Three financial services industry trade groups are signaling to the Department of Labor (DOL) that they will fight tooth-and-nail to sustain the current exemption of the sale of retirement investment products from a fiduciary standard.
It implied that there would be dire economic consequences for both the industry and investors if a fiduciary standard was imposed on the sale of investment products in retirement accounts under the Employee Retirement Income Security Act (ERISA).
The National Association of Insurance and Financial Advisors (NAIFA) is also part of the industry coalition involved with this issue.
Robert Miller, NAIFA president, said in an interview with the National Underwriter earlier this week that NAIFA members played a key role in the successful effort last September to have the DOL withdraw the original rule.
He said NAIFA members did so by lobbying members of Congress about the potential harmful effects of imposing a fiduciary standard on sale of retirement products.
This was before the IRI, SIFMA and the FSR sent the latest letter.
Miller said NAIFA is girding up to renew its opposition because DOL officials have indicated that a revised rule would likely still contain a provision imposing a higher sales standard on retirement products sold in accounts regulated by ERISA.
In mid-February, NAIFA sent a similar letter to the DOL indicating that it could not provide the data requested by DOL because of privacy concerns voiced by its members.
In comments today, Miller rejected complaints from consumer groups that industry trade groups were not providing the data as part of their effort to thwart the DOL’s efforts to impose the fiduciary standard on sale of investment products.
“We have been forthcoming with all of the data we have,” Miller said.
He said that in NAIFA’s case, “the LIMRA survey we conducted in late 2010 provides a wealth of information, including 41 percent of our members who deal in securities are ‘dual-registered’ as both registered representatives and as investment advisers under the Investment Advisers Act of 1940.”
He said the LIMRRA survey also found that, on average, 77 percent of a NAIFA members’ income comes from commissions, 8 percent from salary, 11 percent from assets under management and/or planning fees, and only 4 percent from bonuses and reimbursements.
“We put this and other findings on our website, summarized it in our communications with the Department of Labor, and directed them to the online source in our formal comments submitted last April.”
In the most recent response, the IRI, SIFMA and the FSR warned that if the DOL imposes the fiduciary standard on ERISA-regulated products in the next version of its proposed rule and it becomes a final rule, the result “will be limited retirement planning help, as well as the guidance necessary to educate [investors] about the tax consequences of taking a withdrawal, loan or hardship distribution.”
It is unclear when the DOL will come out with its revised proposal.
The IRI, SIFMA and FSR letter said that by imposing such a standard, “Even simple discussions regarding saving in the appropriate retirement plan or helping clients make pre-tax or post-tax distribution decisions will become cost prohibitive or obsolete.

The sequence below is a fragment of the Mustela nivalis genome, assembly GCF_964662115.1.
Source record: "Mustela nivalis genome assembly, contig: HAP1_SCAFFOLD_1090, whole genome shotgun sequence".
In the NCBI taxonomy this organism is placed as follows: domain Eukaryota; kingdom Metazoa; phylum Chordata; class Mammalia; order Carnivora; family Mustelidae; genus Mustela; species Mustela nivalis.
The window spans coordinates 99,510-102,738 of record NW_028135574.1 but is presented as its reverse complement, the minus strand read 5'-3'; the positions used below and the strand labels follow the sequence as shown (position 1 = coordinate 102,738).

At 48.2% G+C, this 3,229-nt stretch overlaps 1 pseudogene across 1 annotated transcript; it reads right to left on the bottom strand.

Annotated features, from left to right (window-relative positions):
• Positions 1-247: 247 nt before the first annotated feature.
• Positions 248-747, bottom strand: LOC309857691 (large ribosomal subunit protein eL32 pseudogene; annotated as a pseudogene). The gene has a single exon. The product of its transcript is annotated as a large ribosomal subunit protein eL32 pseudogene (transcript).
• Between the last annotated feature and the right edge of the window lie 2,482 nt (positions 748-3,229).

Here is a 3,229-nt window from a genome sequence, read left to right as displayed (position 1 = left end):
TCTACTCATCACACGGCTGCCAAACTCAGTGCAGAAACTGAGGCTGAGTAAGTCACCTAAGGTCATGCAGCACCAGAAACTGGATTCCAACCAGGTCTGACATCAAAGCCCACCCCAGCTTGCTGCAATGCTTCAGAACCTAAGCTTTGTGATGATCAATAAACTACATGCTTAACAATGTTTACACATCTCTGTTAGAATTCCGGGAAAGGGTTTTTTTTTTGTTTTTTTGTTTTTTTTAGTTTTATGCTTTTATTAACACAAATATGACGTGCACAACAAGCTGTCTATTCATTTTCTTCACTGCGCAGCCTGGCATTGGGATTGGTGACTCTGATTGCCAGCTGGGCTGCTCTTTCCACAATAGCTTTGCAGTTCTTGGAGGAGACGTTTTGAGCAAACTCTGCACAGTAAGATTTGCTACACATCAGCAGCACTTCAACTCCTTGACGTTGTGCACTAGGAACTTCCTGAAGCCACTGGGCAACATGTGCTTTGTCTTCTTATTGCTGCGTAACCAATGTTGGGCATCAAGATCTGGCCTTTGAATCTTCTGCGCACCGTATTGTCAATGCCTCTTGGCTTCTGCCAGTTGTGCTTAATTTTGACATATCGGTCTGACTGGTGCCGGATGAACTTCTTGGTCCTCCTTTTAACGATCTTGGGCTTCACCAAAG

“These are education efforts undertaken by many advisors which could turn them into fiduciaries under the Department’s proposal which will then limit the availability of these services,” the letter said.
“This will impact individual retirement savings and needs to be assessed by the DOL to determine the cost of the proposal,” the letter said.
“Unfortunately we do not see any evidence in the request that the DOL sent to us that the Department is even remotely considering these costs,” the letter said. “Of course, if the Department already understands and concedes these costs, perhaps it has determined that no further data is necessary.”
The letter added that, in responding to the DOL’s request for data, it needs to generate an economic impact study of such a standard, the three trade groups said that, “Our members are extremely concerned that the Department is neither looking for the ‘right’ type of data to complete an appropriate regulatory impact analysis, nor do we believe that if it were to receive all of the data it has requested, it could analyze it in a manner that controls for outside variables.”
The letter also says that the trade groups believe “the data requested will be of little use to the Department” in justifying the DOL’s stated goal of finding that a fiduciary standard is necessary to protect consumers when purchasing retirement investment products.
Moreover, the letter says, “The request does not differentiate between non-fiduciary advice and fiduciary advice, raising the question of accurate comparisons against a ‘control group’ population.”
Amongst other issues, the trade groups argue that the data requested would also not take into account the situation where an investor has multiple account types, one or more of which may be used for more aggressive and riskier investing.”